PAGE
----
Reason 1/3: Technological advancement and relevancy.
Does your organization typically ask about the “cultural requirements” that need to be met in order to make a new (more sustainable) product launch or solution successful?
Organizations are generally quite comfortable asking about the technical requirements to make something more sustainable. Researchers are of course comfortable asking consumers if/when they’re willing to buy sustainable alternatives. But understanding and decoding the cultural requirements is just not something that is common practice. The reason is quite simple – all of us in corporate research and innovation like logical ideas and cultural requirements are rarely logical. Which is exactly why they’re so critical to understand – they can make or break our investments and sometimes, our careers.
What are cultural requirements?
They are implicit needs that are required in order to make a technical solution or innovation market-viable (or intangibly valuable to the consumer). Cultural requirements are the things that make technical solutions “cool” – they give solutions the symbolic (social) capital it needs in order to make a dent on the consumer’s identity/sense of self. Many of us don’t realize how powerful the white earphones were when Apple first launched its iPod. The white wires which at the time no one else had allowed the iPod user to instantly stand out in a crowd. Without needing to utter a single word, an iPod user could tell the world that they were audiophiles, that they believed in the free flow and democratization of music. The white earbuds conveyed a set of beliefs that no one else (not Microsoft, not Sony) at the time figured out was critical to making a digital audio player successful in the mass market.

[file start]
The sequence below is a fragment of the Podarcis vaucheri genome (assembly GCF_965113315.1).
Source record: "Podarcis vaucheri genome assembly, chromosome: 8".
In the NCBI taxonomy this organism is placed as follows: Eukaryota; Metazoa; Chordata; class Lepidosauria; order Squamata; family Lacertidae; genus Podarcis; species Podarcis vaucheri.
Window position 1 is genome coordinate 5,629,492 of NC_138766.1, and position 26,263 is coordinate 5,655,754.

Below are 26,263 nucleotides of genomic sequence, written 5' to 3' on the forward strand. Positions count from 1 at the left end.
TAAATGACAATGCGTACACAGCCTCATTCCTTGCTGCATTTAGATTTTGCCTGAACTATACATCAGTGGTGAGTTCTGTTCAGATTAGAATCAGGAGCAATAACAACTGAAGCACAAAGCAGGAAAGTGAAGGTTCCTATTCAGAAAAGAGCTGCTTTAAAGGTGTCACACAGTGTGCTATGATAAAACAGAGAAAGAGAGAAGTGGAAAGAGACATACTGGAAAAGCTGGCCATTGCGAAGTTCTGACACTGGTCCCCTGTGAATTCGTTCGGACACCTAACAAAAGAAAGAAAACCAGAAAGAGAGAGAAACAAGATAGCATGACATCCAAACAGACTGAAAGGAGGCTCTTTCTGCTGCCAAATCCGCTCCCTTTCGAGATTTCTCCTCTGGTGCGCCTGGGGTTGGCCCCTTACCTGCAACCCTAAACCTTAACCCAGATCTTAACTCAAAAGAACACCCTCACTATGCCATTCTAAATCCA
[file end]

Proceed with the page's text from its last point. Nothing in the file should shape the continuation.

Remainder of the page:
In the culture of sustainability, Technological advancement and relevancy is one such cultural requirement that makes a sustainable alternative more attractive, even something worth paying a premium for. In fact, it happens to be the most mature/dominant cultural requirement in this landscape – one that is exerting the most amount of positive pressure on the culture of sustainable alternatives, helping it further progress closer into mainstream acceptance, cross category.
What does technological advancement have to do with sustainability?
The reality is that many sustainable alternatives (to existing products/categories) aren’t technologically advanced. Which is absolutely okay – perhaps they can tap into one of the other four requirements I will discuss in the coming weeks. But for those solutions that have the opportunity to lead the way in terms of their technological and technical prowess, this cultural requirement provides a way to make a sustainable alternative naturally desirable to the consumer. Why?
Because it serves as a proof point that the consumer (who is buying it) is savvy and keeping themselves technologically relevant. As was in the case of the iPod, it conveys a set of implicit beliefs about the user to the outside world.
Examples of sustainable alternatives that demonstrate technical leadership and allow their consumers to implicitly demonstrate their relevancy.